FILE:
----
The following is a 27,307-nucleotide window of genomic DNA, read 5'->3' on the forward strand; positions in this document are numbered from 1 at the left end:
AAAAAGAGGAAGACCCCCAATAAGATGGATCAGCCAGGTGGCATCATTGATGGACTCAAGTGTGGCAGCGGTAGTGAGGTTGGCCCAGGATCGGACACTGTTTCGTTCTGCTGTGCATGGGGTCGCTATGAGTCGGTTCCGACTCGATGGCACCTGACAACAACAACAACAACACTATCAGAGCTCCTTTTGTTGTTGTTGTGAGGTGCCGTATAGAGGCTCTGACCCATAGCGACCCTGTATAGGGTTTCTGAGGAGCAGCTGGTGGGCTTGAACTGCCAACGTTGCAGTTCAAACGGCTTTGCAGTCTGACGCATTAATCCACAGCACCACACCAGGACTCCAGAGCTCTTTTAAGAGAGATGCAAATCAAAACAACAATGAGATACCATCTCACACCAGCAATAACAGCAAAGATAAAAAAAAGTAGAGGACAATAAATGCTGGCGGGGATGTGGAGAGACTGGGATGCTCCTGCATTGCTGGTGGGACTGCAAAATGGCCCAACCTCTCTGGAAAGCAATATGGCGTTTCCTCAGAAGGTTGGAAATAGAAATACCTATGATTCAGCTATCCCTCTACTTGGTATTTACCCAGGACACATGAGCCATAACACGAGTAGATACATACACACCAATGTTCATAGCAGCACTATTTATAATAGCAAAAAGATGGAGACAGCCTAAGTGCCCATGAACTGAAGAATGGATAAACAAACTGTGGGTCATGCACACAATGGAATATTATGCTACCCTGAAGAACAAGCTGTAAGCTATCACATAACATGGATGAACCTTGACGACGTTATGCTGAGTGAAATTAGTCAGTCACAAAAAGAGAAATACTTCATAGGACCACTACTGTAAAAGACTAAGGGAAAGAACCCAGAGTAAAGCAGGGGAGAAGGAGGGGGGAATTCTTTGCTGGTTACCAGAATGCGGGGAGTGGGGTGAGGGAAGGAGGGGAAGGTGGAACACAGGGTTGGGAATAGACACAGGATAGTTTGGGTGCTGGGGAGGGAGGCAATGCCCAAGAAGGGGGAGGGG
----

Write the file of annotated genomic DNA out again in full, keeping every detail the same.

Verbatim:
The following is a 27,307-nucleotide window of genomic DNA, read 5'->3' on the forward strand; positions in this document are numbered from 1 at the left end:
AAAAAGAGGAAGACCCCCAATAAGATGGATCAGCCAGGTGGCATCATTGATGGACTCAAGTGTGGCAGCGGTAGTGAGGTTGGCCCAGGATCGGACACTGTTTCGTTCTGCTGTGCATGGGGTCGCTATGAGTCGGTTCCGACTCGATGGCACCTGACAACAACAACAACAACACTATCAGAGCTCCTTTTGTTGTTGTTGTGAGGTGCCGTATAGAGGCTCTGACCCATAGCGACCCTGTATAGGGTTTCTGAGGAGCAGCTGGTGGGCTTGAACTGCCAACGTTGCAGTTCAAACGGCTTTGCAGTCTGACGCATTAATCCACAGCACCACACCAGGACTCCAGAGCTCTTTTAAGAGAGATGCAAATCAAAACAACAATGAGATACCATCTCACACCAGCAATAACAGCAAAGATAAAAAAAAGTAGAGGACAATAAATGCTGGCGGGGATGTGGAGAGACTGGGATGCTCCTGCATTGCTGGTGGGACTGCAAAATGGCCCAACCTCTCTGGAAAGCAATATGGCGTTTCCTCAGAAGGTTGGAAATAGAAATACCTATGATTCAGCTATCCCTCTACTTGGTATTTACCCAGGACACATGAGCCATAACACGAGTAGATACATACACACCAATGTTCATAGCAGCACTATTTATAATAGCAAAAAGATGGAGACAGCCTAAGTGCCCATGAACTGAAGAATGGATAAACAAACTGTGGGTCATGCACACAATGGAATATTATGCTACCCTGAAGAACAAGCTGTAAGCTATCACATAACATGGATGAACCTTGACGACGTTATGCTGAGTGAAATTAGTCAGTCACAAAAAGAGAAATACTTCATAGGACCACTACTGTAAAAGACTAAGGGAAAGAACCCAGAGTAAAGCAGGGGAGAAGGAGGGGGGAATTCTTTGCTGGTTACCAGAATGCGGGGAGTGGGGTGAGGGAAGGAGGGGAAGGTGGAACACAGGGTTGGGAATAGACACAGGATAGTTTGGGTGCTGGGGAGGGAGGCAATGCCCAAGAAGGGGGAGGGG